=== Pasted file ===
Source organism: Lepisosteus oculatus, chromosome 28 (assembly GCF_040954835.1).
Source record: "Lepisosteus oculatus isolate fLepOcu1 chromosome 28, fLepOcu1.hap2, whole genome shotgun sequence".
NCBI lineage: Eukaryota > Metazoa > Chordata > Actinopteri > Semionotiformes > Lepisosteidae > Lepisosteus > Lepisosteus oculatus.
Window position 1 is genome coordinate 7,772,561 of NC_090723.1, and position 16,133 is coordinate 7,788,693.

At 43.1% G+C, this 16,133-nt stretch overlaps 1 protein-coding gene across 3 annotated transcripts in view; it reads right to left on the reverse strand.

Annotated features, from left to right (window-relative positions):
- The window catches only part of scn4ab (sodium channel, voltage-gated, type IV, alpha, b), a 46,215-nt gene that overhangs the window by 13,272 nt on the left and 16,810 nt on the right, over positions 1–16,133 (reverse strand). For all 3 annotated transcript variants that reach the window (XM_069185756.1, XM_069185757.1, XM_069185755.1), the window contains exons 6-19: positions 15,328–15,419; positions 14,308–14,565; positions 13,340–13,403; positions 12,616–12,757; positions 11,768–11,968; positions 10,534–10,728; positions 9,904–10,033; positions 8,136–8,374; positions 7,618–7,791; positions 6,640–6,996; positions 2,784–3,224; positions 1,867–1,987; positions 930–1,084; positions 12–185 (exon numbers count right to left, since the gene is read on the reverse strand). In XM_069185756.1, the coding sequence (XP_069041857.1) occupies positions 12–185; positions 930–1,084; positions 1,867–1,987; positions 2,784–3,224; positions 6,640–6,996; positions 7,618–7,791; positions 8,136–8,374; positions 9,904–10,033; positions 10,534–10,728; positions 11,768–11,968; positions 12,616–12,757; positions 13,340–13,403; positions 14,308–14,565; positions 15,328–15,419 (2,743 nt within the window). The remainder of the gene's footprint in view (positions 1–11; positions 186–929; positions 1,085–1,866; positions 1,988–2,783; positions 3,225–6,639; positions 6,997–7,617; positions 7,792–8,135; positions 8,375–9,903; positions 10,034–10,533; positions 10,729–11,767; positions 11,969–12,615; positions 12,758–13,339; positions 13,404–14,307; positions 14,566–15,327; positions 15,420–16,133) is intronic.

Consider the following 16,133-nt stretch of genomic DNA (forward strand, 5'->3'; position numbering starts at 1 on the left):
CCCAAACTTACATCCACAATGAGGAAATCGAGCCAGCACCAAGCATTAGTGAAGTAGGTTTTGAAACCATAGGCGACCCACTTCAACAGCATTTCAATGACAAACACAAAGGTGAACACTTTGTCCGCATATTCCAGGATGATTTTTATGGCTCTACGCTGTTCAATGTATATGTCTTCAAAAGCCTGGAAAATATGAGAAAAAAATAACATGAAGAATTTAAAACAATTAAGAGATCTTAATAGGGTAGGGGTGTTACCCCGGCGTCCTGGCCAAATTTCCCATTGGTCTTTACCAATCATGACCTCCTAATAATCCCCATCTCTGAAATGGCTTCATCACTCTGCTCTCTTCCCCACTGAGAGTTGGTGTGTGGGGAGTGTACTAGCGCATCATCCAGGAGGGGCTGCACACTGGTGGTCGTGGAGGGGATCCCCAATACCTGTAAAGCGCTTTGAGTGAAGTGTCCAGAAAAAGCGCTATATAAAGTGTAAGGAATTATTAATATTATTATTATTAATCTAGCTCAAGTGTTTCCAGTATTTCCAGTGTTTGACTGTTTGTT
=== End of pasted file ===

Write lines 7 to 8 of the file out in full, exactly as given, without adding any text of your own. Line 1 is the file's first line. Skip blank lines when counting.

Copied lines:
- The window catches only part of scn4ab (sodium channel, voltage-gated, type IV, alpha, b), a 46,215-nt gene that overhangs the window by 13,272 nt on the left and 16,810 nt on the right, over positions 1–16,133 (reverse strand). For all 3 annotated transcript variants that reach the window (XM_069185756.1, XM_069185757.1, XM_069185755.1), the window contains exons 6-19: positions 15,328–15,419; positions 14,308–14,565; positions 13,340–13,403; positions 12,616–12,757; positions 11,768–11,968; positions 10,534–10,728; positions 9,904–10,033; positions 8,136–8,374; positions 7,618–7,791; positions 6,640–6,996; positions 2,784–3,224; positions 1,867–1,987; positions 930–1,084; positions 12–185 (exon numbers count right to left, since the gene is read on the reverse strand). In XM_069185756.1, the coding sequence (XP_069041857.1) occupies positions 12–185; positions 930–1,084; positions 1,867–1,987; positions 2,784–3,224; positions 6,640–6,996; positions 7,618–7,791; positions 8,136–8,374; positions 9,904–10,033; positions 10,534–10,728; positions 11,768–11,968; positions 12,616–12,757; positions 13,340–13,403; positions 14,308–14,565; positions 15,328–15,419 (2,743 nt within the window). The remainder of the gene's footprint in view (positions 1–11; positions 186–929; positions 1,085–1,866; positions 1,988–2,783; positions 3,225–6,639; positions 6,997–7,617; positions 7,792–8,135; positions 8,375–9,903; positions 10,034–10,533; positions 10,729–11,767; positions 11,969–12,615; positions 12,758–13,339; positions 13,404–14,307; positions 14,566–15,327; positions 15,420–16,133) is intronic.

Consider the following 16,133-nt stretch of genomic DNA (forward strand, 5'->3'; position numbering starts at 1 on the left):